For some reason Burgundy as a colour only ever refers to the region’s red rather than white wines.
Quite well established as a colour outside of the wine world…I bet few garment wearers think of Pinot Noir…
The oft litigious organisation that represents Champagne, the CIVC, don’t like Champagne being used as a colour when not directly connected to one of their member’s products.
However, it’s probably too late, the cat is out of the bag for describing a silvery-goldy colour – and to be honest, should they really complain if it’s an Aston Martin?
The well known term for red Bordeaux wine.
However, the term actually originates from Clairette, a dark rosé style wine still made in Bordeaux (and was actually how most Bordeaux looked back in the day).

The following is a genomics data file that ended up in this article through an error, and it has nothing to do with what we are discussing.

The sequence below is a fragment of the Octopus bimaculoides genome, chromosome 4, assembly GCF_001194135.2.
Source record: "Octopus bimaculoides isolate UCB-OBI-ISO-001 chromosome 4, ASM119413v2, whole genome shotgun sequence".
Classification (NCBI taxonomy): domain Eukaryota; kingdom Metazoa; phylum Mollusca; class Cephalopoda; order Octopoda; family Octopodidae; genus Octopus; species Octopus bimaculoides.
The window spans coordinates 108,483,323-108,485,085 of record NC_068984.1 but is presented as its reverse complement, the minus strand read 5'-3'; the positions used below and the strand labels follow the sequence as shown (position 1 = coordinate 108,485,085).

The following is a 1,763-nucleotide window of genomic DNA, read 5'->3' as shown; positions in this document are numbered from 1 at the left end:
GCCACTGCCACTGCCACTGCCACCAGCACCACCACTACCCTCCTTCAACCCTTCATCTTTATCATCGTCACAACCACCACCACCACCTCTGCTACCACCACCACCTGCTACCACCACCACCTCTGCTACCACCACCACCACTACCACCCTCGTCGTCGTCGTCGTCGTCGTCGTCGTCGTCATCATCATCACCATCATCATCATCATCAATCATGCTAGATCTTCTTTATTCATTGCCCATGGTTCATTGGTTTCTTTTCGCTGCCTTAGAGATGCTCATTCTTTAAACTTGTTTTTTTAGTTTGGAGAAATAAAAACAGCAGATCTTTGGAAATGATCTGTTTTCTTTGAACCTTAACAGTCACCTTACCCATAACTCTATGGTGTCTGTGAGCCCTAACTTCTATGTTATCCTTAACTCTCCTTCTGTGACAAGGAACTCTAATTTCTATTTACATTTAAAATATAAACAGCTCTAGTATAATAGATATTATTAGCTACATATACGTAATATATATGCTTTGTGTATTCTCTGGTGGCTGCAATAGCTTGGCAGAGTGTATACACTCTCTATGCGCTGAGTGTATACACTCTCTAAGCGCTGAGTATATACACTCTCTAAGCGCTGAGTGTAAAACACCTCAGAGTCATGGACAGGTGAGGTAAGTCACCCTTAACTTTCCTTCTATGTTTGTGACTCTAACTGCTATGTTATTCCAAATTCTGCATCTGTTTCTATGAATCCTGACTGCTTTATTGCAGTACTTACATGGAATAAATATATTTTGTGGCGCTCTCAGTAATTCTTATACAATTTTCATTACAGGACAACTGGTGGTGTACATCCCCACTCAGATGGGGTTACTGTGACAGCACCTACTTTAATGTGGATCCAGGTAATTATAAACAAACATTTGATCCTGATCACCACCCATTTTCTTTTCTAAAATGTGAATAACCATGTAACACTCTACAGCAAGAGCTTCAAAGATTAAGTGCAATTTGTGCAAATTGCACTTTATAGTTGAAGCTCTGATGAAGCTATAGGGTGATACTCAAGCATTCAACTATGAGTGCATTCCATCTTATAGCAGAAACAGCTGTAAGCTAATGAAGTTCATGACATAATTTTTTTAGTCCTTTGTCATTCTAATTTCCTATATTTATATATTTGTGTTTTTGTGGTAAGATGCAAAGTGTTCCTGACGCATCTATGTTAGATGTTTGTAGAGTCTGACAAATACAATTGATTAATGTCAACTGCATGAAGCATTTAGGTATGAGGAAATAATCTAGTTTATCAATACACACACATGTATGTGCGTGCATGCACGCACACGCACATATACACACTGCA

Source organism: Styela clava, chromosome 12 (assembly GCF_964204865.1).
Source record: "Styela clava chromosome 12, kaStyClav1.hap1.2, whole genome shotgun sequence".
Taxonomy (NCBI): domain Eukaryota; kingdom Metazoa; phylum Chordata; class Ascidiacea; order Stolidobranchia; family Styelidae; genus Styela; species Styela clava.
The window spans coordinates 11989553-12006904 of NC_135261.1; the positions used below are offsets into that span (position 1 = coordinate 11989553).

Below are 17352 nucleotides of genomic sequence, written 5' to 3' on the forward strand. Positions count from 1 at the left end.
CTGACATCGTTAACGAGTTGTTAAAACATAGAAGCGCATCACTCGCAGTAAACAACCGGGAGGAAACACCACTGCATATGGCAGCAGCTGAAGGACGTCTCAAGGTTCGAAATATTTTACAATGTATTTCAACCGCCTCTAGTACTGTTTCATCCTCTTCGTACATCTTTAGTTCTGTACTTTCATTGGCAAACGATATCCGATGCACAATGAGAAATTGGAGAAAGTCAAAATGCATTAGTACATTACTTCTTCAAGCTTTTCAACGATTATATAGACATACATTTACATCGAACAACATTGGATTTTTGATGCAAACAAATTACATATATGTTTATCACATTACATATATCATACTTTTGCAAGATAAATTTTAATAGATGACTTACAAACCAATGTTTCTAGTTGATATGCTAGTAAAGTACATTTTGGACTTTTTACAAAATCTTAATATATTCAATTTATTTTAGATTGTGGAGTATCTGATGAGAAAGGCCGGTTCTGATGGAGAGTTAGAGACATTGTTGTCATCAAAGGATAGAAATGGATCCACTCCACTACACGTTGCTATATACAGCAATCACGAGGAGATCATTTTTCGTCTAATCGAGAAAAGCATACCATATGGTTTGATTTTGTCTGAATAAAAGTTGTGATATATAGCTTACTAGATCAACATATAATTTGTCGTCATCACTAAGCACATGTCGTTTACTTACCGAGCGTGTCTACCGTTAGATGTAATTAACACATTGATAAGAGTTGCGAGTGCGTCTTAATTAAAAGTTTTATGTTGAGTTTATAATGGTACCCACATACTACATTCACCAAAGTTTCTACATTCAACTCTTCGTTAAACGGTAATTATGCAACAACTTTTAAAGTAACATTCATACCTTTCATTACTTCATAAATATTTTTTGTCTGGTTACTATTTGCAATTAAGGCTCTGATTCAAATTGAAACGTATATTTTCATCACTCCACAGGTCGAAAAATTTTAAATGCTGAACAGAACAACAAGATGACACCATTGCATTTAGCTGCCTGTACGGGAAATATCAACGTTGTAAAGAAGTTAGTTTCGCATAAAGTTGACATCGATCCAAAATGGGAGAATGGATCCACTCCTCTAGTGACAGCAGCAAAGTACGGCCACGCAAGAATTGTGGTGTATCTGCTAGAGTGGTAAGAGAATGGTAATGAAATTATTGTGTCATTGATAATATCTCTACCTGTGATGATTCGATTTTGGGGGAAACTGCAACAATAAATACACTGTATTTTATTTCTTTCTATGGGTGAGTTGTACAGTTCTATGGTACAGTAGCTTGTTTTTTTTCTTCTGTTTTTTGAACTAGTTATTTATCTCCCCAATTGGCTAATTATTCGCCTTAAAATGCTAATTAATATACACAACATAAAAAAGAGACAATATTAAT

Now often used to mean wine- (or blood-) coloured.
A WSET approved term for a mid shade of red, in between Ruby (another gemstone) and Tawny.
Mature and / or sweet white wine is often described as gold, particularly Tokaji.
Burgundy’s heartland subregion of the Côte d’Or is literally the “Slope of Gold”.
While “green wine” might not sound that pleasant a concept, it is of course the literal translation of Vinho Verde from northern Portugal.
By extension, used as a term for certain flavours which either invoke youth or the taste of something green (e.g. asparagus in Sauvignon Blanc)
Mid coloured grapes such as Pinot Gris (yay!) or the Italian equivalent Pinot Grigio (boo!)
Vin Gris (literally “Grey Wine”) is the term used for a white(ish) wine made from black grapes.
Often has a little more colour than a Blanc de Noirs, e.g. the Gamay-based AOC Côtes de Toul from Lorraine.
Quite a trendy type of wine at the moment, basically making a wine from white grapes using red wine methods, particularly lots of contact between the juice and the skins – different but interesting.